While the Taser proved totally ineffective in this situation... And the officers did escalate when they could've let a hot-headed citizen go...

...Not sure what they were supposed to do once they got the word to arrest her.

PS: My father was killed by a policeman in a bad stop; the cop was taken out of duty and found guilty of improper procedure and discharging his firearm. The court case went for years. But...

That doesn't mean there aren't good cops out there, too. No reason to tar an entire force out of a tiny fragment of their number.

Posted by: Crissa at June 15, 2005 01:36 AM

Where is a link to the original news story at the PI? I'd like to link to this on my blog, but I don't want to link to a link to a link to a link to a story. I'd rather point to something that's verifiable.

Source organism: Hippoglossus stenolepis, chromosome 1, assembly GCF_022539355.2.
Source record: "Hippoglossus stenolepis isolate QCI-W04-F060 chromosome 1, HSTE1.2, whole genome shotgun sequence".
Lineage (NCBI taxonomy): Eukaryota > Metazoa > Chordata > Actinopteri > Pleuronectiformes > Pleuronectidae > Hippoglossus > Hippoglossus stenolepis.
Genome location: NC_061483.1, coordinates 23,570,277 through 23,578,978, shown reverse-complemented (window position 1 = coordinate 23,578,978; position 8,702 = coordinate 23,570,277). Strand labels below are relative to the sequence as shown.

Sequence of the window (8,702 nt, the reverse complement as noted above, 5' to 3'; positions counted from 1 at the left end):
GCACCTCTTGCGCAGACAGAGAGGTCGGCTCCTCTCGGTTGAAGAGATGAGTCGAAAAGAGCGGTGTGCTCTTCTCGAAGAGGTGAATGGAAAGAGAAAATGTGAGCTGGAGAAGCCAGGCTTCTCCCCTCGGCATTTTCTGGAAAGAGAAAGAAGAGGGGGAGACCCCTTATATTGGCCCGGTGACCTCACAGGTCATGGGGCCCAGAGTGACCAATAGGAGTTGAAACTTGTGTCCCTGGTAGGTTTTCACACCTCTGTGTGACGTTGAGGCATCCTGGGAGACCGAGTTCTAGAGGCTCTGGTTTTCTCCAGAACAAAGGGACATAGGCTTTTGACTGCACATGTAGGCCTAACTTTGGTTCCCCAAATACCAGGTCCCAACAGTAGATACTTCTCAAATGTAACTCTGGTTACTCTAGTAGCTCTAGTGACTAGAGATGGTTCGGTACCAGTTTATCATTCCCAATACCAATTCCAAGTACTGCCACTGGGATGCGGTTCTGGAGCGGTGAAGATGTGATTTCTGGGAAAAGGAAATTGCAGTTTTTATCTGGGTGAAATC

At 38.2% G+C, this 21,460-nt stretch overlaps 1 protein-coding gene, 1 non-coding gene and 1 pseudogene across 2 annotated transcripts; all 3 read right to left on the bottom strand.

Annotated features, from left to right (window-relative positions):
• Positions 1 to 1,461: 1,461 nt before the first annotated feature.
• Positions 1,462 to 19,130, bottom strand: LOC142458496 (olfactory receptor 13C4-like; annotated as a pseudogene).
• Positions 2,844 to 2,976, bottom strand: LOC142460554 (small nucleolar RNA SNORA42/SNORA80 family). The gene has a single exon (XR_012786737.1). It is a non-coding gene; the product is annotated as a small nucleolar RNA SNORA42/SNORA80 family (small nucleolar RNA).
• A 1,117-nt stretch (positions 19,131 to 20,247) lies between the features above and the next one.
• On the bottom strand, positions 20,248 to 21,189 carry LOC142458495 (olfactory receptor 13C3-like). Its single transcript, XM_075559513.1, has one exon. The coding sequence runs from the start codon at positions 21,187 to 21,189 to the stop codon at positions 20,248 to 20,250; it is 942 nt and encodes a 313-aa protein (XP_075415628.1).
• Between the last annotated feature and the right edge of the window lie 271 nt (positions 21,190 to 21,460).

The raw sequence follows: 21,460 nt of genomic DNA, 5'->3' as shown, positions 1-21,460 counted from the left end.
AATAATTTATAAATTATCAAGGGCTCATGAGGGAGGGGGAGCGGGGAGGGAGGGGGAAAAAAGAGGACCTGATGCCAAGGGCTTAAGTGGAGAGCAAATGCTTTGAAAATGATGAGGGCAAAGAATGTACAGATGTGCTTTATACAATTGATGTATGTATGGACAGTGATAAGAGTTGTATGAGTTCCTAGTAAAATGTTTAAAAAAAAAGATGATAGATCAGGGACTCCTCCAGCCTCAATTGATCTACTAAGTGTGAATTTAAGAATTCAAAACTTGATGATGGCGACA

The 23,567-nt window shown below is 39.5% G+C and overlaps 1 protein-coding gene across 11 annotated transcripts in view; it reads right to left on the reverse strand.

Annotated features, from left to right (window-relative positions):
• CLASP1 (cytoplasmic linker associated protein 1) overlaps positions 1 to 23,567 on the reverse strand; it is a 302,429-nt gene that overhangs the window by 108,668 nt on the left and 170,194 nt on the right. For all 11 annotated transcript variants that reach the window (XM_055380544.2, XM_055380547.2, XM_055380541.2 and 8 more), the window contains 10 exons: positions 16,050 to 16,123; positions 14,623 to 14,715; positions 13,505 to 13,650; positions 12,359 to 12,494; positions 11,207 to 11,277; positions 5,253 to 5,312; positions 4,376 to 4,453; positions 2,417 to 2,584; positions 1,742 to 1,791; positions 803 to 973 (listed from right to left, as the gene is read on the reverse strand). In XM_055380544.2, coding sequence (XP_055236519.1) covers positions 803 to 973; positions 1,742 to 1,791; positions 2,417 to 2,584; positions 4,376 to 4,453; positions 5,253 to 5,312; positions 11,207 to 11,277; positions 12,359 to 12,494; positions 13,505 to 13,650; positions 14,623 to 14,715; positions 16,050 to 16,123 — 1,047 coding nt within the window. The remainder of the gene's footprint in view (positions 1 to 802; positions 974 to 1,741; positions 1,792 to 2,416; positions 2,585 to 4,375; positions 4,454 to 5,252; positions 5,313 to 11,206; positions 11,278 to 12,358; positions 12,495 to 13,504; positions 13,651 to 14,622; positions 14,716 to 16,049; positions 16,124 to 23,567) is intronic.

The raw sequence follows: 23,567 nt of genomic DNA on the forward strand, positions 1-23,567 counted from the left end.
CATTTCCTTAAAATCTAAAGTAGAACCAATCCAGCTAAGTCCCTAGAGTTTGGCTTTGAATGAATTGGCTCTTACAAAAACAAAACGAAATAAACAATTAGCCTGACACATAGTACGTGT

Ah, found it. http://seattlepi.nwsource.com/local/223578_taser10.html?searchpagefrom=1&searchdiff=36

Posted by: Scott at June 15, 2005 11:34 AM

Crissa - I actually think most police officers try to do a good job, but I also grew up in L.A., and I know that the same police that are polite to my white, clean-cut self in my usual boring whitebread neighborhood don't always act like that when they're dealing with other people. I know that they tend to have an insular culture, and can get the wrong signals from the people they answer to about what's appropriate behavior, which is dangerous when they're running around armed.

The biggest problem is that you see over and over again a tendency in the police force to treat verbal disagreement or lack of obsequiousness as a threat, as if getting some lip was the same as being physically threatened. And do we know whether or not the officer really tried to explain the seriousness of not signing? Do you think most people in a position to be dropping their kids off at a private school are aware of how fast even a traffic stop can turn very bad if they talk back?